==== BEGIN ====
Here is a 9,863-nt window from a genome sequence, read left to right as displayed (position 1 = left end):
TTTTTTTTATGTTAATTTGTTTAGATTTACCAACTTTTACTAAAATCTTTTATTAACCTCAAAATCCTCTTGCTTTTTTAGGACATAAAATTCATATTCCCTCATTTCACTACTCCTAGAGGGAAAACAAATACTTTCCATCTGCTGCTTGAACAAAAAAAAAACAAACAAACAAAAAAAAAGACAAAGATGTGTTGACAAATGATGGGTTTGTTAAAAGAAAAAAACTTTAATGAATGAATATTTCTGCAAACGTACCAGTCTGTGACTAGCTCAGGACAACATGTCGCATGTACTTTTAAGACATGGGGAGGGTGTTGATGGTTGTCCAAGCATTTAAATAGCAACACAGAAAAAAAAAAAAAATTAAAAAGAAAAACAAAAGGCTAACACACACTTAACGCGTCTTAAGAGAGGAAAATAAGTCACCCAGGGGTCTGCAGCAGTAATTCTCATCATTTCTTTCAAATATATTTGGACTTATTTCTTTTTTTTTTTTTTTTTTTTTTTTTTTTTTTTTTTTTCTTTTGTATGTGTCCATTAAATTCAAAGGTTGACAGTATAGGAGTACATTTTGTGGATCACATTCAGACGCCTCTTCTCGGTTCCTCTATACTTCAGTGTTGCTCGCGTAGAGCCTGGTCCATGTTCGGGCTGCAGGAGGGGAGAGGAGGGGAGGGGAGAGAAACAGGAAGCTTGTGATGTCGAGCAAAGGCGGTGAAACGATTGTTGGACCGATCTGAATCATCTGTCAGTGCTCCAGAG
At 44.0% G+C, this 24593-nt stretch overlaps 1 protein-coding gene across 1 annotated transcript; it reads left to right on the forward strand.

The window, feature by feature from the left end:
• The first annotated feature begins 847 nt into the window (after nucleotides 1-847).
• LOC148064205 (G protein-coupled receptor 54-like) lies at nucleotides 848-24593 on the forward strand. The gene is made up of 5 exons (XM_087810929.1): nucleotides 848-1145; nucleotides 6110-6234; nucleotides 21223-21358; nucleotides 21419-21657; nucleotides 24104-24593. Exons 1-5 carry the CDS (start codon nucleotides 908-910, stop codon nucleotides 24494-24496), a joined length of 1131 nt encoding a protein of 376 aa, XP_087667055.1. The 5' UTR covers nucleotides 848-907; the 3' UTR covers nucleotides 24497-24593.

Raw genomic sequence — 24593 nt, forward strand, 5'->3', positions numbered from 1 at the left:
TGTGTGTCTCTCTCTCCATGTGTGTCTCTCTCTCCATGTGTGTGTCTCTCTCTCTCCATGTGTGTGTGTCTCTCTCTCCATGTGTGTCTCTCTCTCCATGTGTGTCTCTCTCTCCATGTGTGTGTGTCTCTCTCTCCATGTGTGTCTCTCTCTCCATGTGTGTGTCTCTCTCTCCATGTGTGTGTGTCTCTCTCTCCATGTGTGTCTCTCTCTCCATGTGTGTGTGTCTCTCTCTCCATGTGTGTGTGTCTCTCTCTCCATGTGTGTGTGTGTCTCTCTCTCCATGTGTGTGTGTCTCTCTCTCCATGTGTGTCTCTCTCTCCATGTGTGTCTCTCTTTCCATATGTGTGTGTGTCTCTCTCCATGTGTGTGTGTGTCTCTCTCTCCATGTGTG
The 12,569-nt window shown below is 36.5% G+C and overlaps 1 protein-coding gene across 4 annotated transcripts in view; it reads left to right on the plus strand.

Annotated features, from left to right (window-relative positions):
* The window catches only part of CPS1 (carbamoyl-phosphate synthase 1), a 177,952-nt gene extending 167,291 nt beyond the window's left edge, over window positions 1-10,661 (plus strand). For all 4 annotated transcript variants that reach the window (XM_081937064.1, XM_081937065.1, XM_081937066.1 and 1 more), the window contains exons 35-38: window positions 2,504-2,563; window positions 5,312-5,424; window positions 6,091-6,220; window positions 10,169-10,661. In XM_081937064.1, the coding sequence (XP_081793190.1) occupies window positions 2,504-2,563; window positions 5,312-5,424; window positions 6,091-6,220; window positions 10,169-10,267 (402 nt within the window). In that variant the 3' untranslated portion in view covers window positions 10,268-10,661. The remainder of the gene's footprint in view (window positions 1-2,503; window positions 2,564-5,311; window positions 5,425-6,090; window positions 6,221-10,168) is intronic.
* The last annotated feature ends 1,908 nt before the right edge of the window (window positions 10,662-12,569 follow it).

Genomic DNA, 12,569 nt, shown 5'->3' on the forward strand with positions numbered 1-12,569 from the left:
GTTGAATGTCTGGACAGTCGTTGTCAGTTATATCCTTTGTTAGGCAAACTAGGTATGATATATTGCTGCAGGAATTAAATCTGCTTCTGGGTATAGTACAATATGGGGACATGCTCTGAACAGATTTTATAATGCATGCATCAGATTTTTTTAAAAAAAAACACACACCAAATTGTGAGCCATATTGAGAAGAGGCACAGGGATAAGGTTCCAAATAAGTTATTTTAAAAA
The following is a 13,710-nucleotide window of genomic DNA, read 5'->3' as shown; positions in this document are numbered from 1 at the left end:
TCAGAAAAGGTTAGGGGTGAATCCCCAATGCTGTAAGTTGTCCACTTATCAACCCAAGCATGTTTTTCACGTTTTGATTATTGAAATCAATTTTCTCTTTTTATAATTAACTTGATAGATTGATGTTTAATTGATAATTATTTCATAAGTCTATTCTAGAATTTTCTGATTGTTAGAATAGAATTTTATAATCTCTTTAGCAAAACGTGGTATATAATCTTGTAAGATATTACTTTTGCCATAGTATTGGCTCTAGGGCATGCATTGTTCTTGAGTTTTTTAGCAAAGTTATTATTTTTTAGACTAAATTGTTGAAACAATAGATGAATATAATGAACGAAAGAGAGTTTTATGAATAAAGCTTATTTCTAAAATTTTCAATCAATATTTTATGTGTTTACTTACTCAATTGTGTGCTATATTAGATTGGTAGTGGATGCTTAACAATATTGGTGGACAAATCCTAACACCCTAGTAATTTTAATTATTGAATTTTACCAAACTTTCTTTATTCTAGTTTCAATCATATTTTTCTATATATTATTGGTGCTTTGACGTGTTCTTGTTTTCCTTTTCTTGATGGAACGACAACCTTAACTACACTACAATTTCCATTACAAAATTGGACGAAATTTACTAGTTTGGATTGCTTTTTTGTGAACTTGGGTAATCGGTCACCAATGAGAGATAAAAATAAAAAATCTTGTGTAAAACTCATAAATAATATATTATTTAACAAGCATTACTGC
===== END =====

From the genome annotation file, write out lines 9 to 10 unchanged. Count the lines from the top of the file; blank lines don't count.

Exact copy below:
The 12,569-nt window shown below is 36.5% G+C and overlaps 1 protein-coding gene across 4 annotated transcripts in view; it reads left to right on the plus strand.

Annotated features, from left to right (window-relative positions):